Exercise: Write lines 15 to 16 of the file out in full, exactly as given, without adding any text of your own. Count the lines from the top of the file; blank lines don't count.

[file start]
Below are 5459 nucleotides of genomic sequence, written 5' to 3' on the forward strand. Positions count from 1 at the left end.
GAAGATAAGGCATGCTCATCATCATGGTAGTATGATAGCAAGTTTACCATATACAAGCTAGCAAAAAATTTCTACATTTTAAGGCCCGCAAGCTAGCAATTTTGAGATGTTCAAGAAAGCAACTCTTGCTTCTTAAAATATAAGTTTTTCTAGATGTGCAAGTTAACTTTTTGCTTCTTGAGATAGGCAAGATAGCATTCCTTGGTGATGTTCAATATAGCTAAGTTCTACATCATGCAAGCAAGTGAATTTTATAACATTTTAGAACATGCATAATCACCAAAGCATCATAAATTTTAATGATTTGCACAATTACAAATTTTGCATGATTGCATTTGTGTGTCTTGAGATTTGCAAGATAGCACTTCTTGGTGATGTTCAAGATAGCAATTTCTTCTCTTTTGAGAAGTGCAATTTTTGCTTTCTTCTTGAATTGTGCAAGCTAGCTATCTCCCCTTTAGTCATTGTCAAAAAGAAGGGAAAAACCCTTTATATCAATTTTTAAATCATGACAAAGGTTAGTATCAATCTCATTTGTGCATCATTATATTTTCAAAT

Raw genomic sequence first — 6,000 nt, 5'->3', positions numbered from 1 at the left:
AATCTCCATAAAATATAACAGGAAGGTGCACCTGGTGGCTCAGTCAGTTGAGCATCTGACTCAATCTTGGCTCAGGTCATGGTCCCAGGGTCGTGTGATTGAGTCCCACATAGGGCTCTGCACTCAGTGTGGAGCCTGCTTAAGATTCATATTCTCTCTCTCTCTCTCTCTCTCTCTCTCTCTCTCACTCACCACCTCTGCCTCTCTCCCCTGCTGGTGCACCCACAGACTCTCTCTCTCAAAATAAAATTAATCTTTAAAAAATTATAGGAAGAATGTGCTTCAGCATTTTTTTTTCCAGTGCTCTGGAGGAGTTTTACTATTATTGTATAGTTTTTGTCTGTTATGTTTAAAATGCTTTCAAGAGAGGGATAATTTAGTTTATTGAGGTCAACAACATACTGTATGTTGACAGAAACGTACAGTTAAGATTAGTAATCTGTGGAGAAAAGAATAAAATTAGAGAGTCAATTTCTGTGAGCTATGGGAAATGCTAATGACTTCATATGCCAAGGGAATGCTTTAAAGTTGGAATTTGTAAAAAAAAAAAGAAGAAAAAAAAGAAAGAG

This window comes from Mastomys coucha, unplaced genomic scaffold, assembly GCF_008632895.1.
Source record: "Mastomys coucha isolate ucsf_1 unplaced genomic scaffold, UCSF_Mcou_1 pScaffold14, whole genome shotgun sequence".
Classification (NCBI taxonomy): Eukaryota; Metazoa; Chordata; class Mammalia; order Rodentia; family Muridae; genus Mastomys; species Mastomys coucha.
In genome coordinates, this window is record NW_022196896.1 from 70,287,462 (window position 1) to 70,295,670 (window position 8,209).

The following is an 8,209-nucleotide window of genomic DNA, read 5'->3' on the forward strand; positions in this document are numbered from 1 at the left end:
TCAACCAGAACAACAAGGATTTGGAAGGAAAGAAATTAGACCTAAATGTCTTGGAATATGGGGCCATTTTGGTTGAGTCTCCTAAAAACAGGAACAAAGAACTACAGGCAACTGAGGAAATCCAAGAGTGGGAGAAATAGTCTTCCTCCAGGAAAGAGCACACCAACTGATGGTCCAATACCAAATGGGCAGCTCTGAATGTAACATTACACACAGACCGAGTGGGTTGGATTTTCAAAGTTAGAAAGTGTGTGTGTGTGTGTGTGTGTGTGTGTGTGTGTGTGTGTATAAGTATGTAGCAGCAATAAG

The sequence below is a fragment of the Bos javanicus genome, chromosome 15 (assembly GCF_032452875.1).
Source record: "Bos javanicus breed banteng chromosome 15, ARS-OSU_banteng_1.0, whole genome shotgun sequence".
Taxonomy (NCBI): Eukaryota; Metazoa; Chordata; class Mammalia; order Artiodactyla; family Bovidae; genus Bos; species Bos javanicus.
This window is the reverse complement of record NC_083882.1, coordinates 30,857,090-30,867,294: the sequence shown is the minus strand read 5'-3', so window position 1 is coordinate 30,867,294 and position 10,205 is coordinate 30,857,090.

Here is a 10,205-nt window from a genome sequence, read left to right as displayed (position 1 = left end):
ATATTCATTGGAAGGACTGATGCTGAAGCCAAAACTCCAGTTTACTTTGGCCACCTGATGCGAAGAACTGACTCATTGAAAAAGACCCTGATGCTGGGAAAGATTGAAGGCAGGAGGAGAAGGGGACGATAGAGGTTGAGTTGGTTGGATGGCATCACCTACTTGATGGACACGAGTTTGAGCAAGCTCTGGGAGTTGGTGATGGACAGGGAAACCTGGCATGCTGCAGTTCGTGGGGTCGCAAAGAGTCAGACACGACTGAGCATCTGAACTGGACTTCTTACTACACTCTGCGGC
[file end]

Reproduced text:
Here is a 10,205-nt window from a genome sequence, read left to right as displayed (position 1 = left end):
ATATTCATTGGAAGGACTGATGCTGAAGCCAAAACTCCAGTTTACTTTGGCCACCTGATGCGAAGAACTGACTCATTGAAAAAGACCCTGATGCTGGGAAAGATTGAAGGCAGGAGGAGAAGGGGACGATAGAGGTTGAGTTGGTTGGATGGCATCACCTACTTGATGGACACGAGTTTGAGCAAGCTCTGGGAGTTGGTGATGGACAGGGAAACCTGGCATGCTGCAGTTCGTGGGGTCGCAAAGAGTCAGACACGACTGAGCATCTGAACTGGACTTCTTACTACACTCTGCGGC